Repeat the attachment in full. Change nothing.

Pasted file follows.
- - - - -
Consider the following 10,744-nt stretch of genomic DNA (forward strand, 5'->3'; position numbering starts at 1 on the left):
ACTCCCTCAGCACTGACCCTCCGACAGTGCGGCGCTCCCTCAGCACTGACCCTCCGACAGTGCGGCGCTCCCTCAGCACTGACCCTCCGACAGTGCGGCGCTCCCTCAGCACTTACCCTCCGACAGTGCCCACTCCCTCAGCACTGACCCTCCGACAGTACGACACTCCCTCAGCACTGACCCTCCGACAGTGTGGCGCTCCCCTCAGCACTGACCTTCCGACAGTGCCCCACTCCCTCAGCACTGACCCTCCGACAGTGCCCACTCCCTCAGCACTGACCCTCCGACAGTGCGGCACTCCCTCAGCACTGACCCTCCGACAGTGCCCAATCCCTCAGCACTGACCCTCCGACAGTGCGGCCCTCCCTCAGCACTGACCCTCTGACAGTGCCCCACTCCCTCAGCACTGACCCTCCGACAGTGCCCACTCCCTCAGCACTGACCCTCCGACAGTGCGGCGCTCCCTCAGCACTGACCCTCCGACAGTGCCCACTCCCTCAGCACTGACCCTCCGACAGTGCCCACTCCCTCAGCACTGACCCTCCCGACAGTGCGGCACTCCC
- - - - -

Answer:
Consider the following 10,744-nt stretch of genomic DNA (forward strand, 5'->3'; position numbering starts at 1 on the left):
ACTCCCTCAGCACTGACCCTCCGACAGTGCGGCGCTCCCTCAGCACTGACCCTCCGACAGTGCGGCGCTCCCTCAGCACTGACCCTCCGACAGTGCGGCGCTCCCTCAGCACTTACCCTCCGACAGTGCCCACTCCCTCAGCACTGACCCTCCGACAGTACGACACTCCCTCAGCACTGACCCTCCGACAGTGTGGCGCTCCCCTCAGCACTGACCTTCCGACAGTGCCCCACTCCCTCAGCACTGACCCTCCGACAGTGCCCACTCCCTCAGCACTGACCCTCCGACAGTGCGGCACTCCCTCAGCACTGACCCTCCGACAGTGCCCAATCCCTCAGCACTGACCCTCCGACAGTGCGGCCCTCCCTCAGCACTGACCCTCTGACAGTGCCCCACTCCCTCAGCACTGACCCTCCGACAGTGCCCACTCCCTCAGCACTGACCCTCCGACAGTGCGGCGCTCCCTCAGCACTGACCCTCCGACAGTGCCCACTCCCTCAGCACTGACCCTCCGACAGTGCCCACTCCCTCAGCACTGACCCTCCCGACAGTGCGGCACTCCC